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About the StoryOn the Night of the Comet, the usual astrological bonds do not hold, and the order of the universe is threatened. It is a time made for rebels and usurpers, and all who would claim the kingdom for themselves.
You are a member of the Order of the Phoenix, a protector of the hierarchy and the kingdom itself. It is your duty to attend the royal ball, watch for dangers... and do whatever needs to be done.
Choose your enemies carefully, and guard your heart.
Note: the .z8 and .blb versions of this game have identical content. The only difference is formatting. The .blb version uses Glulx windowing to move conversation menus to the bottom of the screen rather than using the status window, so it may be more attractive to most players; the .z8 version may be more accessible with a screen reader.
Nominee, Best Game; Nominee, Best Writing; Nominee, Best Story; Nominee, Best Setting; Winner, Best NPCs; Nominee, Best Individual Puzzle - 2001 XYZZY Awards
-- Carl Muckenhoupt
Girl Game Review
Pytho’s Mask is a fantastic intrigue flavored with romance and a little action. It has its share of hiccups, but nothing so debilitating that you can’t finish the game. “HELP” is your friend, and will save you from much woe. On the whole, it’s worth checking out.
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By any other author's standards, the conversations in it are a hell of an achievement -- it's just that this isn't any other author, this is the author responsible for Galatea, and indeed the author responsible for this system. Not only that, but everything else about the game is superb. What seems like a slightly bizarre fantasy story rapidly settles into a whodunnit -- or rather, whos-going-to-do-it -- with added love interest, both of which are beautifully written and paced. The writing is good; the implementation is deep (although with some gaps). The game is shortish, but that isn't in itself a problem -- there's plenty packed in. Generally, then, this is not quite a perfect game, but it's getting pretty close.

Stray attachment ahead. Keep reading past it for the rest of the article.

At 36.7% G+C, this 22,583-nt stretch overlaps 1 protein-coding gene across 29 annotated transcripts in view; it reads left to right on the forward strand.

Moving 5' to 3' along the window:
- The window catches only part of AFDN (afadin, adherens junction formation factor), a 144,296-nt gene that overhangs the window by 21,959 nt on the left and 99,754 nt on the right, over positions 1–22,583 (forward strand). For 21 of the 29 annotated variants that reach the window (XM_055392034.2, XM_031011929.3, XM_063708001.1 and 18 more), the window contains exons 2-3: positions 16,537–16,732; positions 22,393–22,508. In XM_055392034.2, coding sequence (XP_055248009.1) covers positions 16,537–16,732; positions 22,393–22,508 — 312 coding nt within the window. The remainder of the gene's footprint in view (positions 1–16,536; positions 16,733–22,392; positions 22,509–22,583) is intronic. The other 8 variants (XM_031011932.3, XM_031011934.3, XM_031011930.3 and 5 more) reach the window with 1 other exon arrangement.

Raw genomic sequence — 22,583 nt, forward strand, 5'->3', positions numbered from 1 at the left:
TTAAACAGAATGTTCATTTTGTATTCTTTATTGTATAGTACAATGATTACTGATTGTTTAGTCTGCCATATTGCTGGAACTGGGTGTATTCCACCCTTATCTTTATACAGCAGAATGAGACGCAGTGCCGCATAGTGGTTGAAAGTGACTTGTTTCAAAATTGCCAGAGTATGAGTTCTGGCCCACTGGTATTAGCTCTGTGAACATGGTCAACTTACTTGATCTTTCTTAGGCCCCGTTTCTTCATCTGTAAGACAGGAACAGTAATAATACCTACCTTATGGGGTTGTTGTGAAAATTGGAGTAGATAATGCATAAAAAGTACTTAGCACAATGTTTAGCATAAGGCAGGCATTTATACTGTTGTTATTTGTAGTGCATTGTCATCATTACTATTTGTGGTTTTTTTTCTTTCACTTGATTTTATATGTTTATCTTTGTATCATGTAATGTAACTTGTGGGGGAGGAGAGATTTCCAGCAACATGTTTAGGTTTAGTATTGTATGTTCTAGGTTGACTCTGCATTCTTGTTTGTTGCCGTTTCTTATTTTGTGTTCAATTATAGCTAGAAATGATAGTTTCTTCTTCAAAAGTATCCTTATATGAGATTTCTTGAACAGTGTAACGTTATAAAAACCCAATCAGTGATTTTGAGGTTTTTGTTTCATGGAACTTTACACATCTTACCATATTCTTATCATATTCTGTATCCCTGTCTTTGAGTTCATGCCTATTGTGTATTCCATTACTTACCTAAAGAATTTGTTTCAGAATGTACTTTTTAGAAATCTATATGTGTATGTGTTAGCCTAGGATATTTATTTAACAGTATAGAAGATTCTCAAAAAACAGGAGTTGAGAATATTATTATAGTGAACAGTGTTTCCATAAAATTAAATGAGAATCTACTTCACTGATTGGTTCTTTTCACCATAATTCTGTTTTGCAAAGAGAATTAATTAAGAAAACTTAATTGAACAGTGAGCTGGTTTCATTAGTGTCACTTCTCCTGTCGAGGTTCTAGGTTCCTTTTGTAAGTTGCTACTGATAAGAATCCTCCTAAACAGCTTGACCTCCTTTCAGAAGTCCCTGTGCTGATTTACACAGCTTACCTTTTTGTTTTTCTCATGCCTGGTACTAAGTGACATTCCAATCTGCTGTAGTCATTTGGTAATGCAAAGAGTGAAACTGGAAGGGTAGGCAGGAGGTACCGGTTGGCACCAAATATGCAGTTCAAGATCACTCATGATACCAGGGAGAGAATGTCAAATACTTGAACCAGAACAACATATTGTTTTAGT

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Speaking of characters, Emily has created another very nice conversation system. It mixes the best parts of ASK/TELL and menu-based conversation, though it doesn't always work quite right. It's been explained in detail in other places, so I won't go into it here, but it's really very good. I was sometimes left with the feeling that my character had zoned out for a bit and missed some conversation, but these few mimesis-shattering bugs are small, and can easily be fixed in future versions.
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Puzzle of Masks, Masked
Emily Short leaves the reader no room to make her own decisions, instead forcing her to accept one single course of action as the best one. This would not be a problem if it were clear from the outset that the player had a puzzle to solve. But it is not, and the many intriguing NPCs are engaging enough that finds oneself automatically taking sides, and, therefore, wants to influence the story in the favour of those NPCs. Ironically, Pytho's Mask may in the end be the victim of its own success: in your run of the mill detective story, the detective has no reason to want anyone but the killer to be jailed; but in Pytho's Mask, the player may have many motivations to want one of the NPCs to succeed.
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Number of Reviews: 7